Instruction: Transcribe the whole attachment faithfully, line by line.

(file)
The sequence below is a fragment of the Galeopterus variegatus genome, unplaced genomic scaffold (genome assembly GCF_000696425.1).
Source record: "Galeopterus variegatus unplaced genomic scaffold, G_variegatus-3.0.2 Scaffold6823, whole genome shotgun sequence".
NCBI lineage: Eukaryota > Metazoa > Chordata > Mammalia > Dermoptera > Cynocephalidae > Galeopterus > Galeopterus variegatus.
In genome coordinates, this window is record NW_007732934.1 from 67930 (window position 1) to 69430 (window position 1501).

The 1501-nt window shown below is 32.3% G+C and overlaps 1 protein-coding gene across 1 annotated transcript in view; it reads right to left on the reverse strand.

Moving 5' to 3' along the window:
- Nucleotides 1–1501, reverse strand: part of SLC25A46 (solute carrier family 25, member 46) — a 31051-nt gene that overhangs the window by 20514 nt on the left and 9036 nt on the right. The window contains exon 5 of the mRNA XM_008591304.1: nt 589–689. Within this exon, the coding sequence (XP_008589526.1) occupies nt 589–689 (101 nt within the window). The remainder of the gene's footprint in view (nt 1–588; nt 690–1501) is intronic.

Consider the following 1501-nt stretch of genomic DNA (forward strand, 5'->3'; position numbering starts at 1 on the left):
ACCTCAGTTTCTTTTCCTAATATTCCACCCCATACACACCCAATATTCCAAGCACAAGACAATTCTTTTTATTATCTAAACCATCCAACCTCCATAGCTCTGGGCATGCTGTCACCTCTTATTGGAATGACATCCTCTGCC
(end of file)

The sequence below is a fragment of the Galeopterus variegatus genome, unplaced genomic scaffold (genome assembly GCF_000696425.1).
Source record: "Galeopterus variegatus unplaced genomic scaffold, G_variegatus-3.0.2 Scaffold6823, whole genome shotgun sequence".
NCBI lineage: Eukaryota > Metazoa > Chordata > Mammalia > Dermoptera > Cynocephalidae > Galeopterus > Galeopterus variegatus.
In genome coordinates, this window is record NW_007732934.1 from 67930 (window position 1) to 69430 (window position 1501).

The 1501-nt window shown below is 32.3% G+C and overlaps 1 protein-coding gene across 1 annotated transcript in view; it reads right to left on the reverse strand.

Moving 5' to 3' along the window:
- Nucleotides 1–1501, reverse strand: part of SLC25A46 (solute carrier family 25, member 46) — a 31051-nt gene that overhangs the window by 20514 nt on the left and 9036 nt on the right. The window contains exon 5 of the mRNA XM_008591304.1: nt 589–689. Within this exon, the coding sequence (XP_008589526.1) occupies nt 589–689 (101 nt within the window). The remainder of the gene's footprint in view (nt 1–588; nt 690–1501) is intronic.

Consider the following 1501-nt stretch of genomic DNA (forward strand, 5'->3'; position numbering starts at 1 on the left):
ACCTCAGTTTCTTTTCCTAATATTCCACCCCATACACACCCAATATTCCAAGCACAAGACAATTCTTTTTATTATCTAAACCATCCAACCTCCATAGCTCTGGGCATGCTGTCACCTCTTATTGGAATGACATCCTCTGCC